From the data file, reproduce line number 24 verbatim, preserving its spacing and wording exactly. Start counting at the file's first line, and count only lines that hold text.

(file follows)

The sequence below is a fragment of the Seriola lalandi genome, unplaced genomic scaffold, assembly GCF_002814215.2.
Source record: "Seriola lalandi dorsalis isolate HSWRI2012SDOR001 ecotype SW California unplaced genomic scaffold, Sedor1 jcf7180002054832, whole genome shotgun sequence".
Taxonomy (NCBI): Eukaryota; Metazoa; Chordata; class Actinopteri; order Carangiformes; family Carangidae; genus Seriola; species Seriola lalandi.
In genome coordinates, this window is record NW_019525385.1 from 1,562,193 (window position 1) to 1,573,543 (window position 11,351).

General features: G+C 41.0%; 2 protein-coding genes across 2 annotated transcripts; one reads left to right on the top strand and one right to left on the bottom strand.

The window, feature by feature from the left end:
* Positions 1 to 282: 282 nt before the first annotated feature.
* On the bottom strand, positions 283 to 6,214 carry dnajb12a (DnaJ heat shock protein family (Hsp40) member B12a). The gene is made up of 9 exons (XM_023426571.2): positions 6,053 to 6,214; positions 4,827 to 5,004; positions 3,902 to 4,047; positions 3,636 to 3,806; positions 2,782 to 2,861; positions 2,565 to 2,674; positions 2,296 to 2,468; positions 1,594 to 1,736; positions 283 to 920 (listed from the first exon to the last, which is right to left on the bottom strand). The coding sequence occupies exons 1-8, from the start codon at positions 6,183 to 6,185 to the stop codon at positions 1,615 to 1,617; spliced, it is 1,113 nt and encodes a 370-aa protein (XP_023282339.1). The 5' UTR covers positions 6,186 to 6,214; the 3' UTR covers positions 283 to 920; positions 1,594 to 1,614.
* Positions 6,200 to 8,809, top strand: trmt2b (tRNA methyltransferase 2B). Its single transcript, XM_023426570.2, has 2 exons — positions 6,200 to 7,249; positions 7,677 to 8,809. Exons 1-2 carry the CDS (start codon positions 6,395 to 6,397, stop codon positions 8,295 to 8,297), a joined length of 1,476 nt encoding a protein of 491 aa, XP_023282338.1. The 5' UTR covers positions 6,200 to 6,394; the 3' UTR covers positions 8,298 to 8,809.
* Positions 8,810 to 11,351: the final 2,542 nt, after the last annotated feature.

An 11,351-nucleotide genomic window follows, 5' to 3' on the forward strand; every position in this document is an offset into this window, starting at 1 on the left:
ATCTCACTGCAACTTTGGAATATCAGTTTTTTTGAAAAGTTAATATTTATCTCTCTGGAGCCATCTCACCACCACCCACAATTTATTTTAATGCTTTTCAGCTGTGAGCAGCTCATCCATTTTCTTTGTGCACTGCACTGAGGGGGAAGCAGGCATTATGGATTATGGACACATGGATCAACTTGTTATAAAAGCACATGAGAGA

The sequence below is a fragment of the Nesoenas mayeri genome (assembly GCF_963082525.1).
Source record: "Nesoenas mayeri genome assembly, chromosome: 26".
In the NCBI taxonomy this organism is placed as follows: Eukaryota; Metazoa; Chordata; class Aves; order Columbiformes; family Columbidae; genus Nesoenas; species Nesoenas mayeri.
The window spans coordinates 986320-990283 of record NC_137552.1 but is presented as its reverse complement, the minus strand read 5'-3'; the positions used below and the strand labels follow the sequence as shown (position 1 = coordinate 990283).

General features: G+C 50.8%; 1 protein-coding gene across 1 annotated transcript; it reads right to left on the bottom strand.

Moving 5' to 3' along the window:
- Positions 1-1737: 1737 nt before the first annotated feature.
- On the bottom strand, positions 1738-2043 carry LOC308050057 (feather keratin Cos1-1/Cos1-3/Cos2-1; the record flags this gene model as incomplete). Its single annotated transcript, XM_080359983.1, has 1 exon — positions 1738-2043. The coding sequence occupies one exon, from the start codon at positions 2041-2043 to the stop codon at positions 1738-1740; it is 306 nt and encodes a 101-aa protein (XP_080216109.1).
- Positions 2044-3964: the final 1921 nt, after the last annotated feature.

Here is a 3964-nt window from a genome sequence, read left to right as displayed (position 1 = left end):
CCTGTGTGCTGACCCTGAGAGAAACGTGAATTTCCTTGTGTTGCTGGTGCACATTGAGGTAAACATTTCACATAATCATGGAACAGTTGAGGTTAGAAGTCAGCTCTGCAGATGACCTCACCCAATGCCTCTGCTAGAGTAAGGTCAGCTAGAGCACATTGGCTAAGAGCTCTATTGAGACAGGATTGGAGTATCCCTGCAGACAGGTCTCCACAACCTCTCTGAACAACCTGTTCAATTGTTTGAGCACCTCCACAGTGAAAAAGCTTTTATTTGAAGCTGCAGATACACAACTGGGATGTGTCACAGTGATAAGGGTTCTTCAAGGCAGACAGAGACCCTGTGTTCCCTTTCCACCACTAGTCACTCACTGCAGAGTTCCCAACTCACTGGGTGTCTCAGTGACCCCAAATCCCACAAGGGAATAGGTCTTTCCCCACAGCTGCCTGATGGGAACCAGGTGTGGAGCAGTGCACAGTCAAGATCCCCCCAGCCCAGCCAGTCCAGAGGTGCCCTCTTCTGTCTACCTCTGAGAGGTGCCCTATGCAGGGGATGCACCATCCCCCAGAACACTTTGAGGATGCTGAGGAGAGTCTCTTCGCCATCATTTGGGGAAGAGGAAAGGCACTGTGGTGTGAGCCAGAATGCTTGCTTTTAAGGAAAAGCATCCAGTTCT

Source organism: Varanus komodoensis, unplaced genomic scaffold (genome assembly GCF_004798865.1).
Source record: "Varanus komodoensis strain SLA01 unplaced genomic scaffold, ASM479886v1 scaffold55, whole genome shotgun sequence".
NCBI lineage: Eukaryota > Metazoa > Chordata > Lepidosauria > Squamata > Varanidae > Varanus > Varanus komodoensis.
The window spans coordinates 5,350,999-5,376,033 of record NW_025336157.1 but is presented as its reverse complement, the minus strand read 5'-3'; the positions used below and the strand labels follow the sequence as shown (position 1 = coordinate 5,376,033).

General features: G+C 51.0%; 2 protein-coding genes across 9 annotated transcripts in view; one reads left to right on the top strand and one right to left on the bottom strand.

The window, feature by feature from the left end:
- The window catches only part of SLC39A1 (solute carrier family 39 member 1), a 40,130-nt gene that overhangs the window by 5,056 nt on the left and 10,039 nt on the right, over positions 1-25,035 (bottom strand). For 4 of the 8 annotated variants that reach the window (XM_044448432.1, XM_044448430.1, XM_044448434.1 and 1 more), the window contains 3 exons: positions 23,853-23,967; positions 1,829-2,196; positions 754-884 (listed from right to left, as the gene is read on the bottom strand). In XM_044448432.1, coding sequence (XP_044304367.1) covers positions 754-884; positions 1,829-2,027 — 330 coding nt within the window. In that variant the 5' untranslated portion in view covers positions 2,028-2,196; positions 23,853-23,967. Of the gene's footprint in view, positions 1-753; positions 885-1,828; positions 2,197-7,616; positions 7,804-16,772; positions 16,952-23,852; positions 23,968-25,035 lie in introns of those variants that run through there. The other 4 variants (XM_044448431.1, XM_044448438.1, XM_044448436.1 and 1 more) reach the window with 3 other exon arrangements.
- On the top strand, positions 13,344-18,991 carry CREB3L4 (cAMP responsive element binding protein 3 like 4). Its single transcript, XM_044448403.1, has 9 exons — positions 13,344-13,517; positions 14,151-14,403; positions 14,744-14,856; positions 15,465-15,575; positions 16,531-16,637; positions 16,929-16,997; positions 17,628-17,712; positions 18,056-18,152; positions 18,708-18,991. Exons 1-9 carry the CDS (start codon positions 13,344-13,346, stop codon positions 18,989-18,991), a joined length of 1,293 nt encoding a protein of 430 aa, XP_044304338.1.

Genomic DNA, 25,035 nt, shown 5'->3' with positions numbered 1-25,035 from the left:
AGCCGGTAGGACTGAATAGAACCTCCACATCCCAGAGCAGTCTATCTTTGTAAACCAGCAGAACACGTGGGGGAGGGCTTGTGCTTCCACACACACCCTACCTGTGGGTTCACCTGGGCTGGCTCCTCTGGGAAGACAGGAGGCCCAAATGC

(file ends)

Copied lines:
Source organism: Varanus komodoensis, unplaced genomic scaffold (genome assembly GCF_004798865.1).